Wednesday, March 07, 2007

Years of refinement have made laser eye surgery better than ever

When Cindy Duong decided to pitch her contact lenses and have surgery last summer to correct her nearsightedness, she assumed she'd get LASIK. The procedure, in which a tiny flap is cut across the top of the eye's clear, dome-shaped cornea and folded back so a laser can reshape the tissue underneath, is easily the most common type of laser eye surgery, making up 87 percent of all procedures last year. But Duong's doctor said that the cornea in her left eye was too thin to both cut the flap and contour her cornea as LASIK (short for laser-assisted in situ keratomileusis) surgery requires. Instead, her doctor suggested she consider a procedure she'd never heard of called photorefractive keratectomy.

The PRK procedure doesn't entail a flap. Instead, the surgeon removes the very top layer of cells from the cornea, often by scraping them away after loosening them with alcohol, and then uses a laser directly on the exposed surface to shape it. Although the Food and Drug Administration approved PRK in 1995, a few years earlier than LASIK, the latter quickly surpassed PRK in popularity. That's because patients who had LASIK usually experienced clearer vision right off the bat and felt little pain or scratchiness in their eyes post-surgery. With PRK, the eyes generally take several days to heal comfortably, and vision remains blurry for the first few days or weeks.

Duong had PRK on her left eye and LASIK on her right. As expected, she noticed an immediate improvement in the vision in her right eye and felt no discomfort. Meanwhile, her left eye was irritated, and her vision was blurry for about a week. But then a funny thing happened. As the weeks passed, she noticed that her left eye caught up with and then surpassed the eyesight in her right eye. Her left-eye vision was slightly clearer, and she had fewer problems seeing at night. "Now, my PRK eye is much better than my LASIK eye," says the 26-year-old chemist from Chicago. "At night, there's definitely a blurriness in my right eye more than my left."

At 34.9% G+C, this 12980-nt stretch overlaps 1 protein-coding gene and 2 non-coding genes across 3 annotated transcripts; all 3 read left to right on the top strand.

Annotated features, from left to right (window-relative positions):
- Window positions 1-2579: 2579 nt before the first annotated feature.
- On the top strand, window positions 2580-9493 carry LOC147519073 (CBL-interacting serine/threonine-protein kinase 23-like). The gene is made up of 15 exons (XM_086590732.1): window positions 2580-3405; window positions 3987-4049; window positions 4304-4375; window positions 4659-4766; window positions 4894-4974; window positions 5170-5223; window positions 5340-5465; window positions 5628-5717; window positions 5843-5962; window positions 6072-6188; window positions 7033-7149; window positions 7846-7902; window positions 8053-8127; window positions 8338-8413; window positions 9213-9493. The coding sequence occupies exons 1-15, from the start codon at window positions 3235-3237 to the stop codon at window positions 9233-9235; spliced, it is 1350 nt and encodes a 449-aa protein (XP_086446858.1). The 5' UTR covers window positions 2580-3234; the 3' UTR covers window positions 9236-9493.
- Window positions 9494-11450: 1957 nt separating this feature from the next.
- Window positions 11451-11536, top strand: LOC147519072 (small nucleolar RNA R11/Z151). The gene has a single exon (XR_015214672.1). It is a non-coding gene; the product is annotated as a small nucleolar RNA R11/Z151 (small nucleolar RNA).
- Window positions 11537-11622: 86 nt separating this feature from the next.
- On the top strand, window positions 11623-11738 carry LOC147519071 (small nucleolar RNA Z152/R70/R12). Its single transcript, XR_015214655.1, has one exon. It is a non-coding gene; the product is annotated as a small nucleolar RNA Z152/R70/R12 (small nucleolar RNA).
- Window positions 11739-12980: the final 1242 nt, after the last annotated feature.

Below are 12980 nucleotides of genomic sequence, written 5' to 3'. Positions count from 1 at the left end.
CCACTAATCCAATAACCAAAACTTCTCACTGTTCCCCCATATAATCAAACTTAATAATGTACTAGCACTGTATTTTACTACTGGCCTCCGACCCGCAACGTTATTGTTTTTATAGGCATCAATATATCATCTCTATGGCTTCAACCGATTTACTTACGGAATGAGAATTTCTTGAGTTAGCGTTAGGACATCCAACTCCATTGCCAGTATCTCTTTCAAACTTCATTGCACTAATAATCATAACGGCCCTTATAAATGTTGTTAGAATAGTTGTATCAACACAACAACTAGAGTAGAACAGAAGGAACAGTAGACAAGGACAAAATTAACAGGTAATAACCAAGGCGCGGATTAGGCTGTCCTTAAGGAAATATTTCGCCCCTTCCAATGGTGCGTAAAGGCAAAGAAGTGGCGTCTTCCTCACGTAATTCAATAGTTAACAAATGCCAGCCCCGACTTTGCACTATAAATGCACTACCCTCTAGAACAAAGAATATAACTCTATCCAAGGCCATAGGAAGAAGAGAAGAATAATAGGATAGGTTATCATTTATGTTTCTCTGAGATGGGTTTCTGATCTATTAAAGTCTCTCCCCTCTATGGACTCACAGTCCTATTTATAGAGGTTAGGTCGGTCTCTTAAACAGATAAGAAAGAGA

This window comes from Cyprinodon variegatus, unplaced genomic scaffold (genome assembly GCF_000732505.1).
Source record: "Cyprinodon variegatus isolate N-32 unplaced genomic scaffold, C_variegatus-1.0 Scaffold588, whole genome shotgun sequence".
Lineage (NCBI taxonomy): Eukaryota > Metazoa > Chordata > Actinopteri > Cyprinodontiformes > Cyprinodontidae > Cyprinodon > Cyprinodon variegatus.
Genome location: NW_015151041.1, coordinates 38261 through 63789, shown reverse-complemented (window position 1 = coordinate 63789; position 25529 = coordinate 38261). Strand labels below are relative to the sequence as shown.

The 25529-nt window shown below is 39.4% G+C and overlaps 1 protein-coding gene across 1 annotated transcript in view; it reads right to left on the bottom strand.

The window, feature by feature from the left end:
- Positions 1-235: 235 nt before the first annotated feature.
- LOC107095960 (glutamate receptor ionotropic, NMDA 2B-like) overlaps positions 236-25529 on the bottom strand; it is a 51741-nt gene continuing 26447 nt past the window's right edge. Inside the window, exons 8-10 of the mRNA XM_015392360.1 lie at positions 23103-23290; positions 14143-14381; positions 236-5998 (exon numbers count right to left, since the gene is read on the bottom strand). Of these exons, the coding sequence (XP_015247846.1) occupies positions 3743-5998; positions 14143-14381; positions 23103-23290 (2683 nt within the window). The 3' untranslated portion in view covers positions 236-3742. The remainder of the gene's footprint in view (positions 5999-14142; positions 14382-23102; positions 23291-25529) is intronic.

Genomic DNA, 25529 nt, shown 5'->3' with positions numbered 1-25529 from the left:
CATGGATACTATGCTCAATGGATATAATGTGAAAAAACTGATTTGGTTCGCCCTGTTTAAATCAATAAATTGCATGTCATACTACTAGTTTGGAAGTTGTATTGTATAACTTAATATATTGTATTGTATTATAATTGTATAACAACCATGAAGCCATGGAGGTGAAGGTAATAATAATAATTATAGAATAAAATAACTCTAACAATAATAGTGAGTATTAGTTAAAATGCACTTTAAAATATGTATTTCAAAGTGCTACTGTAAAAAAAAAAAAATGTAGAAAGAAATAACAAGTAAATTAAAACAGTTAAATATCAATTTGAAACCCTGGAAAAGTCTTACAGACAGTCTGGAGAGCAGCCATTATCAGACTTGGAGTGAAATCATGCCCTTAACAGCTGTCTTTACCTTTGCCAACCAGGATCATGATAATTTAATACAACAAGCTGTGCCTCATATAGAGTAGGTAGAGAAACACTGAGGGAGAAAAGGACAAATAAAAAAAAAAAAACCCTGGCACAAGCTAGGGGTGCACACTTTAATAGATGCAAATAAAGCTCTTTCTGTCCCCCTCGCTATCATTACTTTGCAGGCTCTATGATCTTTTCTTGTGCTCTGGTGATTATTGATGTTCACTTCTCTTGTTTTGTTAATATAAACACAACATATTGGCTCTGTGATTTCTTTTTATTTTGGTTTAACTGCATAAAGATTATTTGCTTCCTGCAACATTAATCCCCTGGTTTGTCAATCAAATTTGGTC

Duong isn't the only fan of PRK. Although LASIK remains the laser eye surgery of choice, in the past few years, more eye surgeons have been performing PRK. In some cases, they are turning away from LASIK entirely, say experts. Between 2005 and 2006, the percentage of all laser eye surgeries that were performed using PRK and other "surface ablation" techniques-in which tissue is ablated or removed from the surface of the eye rather than from the inside as it is with LASIK-rose from 8 percent to 13 percent, according to Market Scope, an ophthalmic research company. Meanwhile, the actual number of laser surgeries declined slightly during that time, from 1.41 million to 1.38 million. "Surgeons today are doing a higher percentage of PRK than in the past, and their mix is changing," says Dave Harmon, president of Market Scope.

Two other surface-ablation techniques, LASEK and Epi-LASIK, are essentially newer versions of PRK. Instead of removing the very top layer or "skin" of the eyeball, they push it to one side and then replace it following laser surgery on the surface of the cornea. Research is inconclusive, but many experts say these newer techniques don't actually reduce the discomfort caused by the surface ablation.

To understand how laser eye surgery works, it helps to know how nearsightedness and farsightedness typically occur and how the surgery corrects them. In someone with normal vision, light rays of an image pass through the cornea and the lens behind it and focus directly on the retina, producing a clear image. This nerve-sensitive tissue at the back of the eye converts the image into electrical impulses that travel along the optic nerve to the brain. If someone's eyeball is too long, however, the light rays focus in front of the retina and, if too short, on a point behind it. The surgeon can't change the actual shape of a person's eyeball. However, using a computer-controlled ultraviolet beam of light called an excimer laser, he or she can reshape the cornea, the eye's principal focusing mechanism, to improve visual acuity. (Laser eye surgery can also correct astigmatism, a blurriness that typically occurs when the surface of the cornea is uneven.)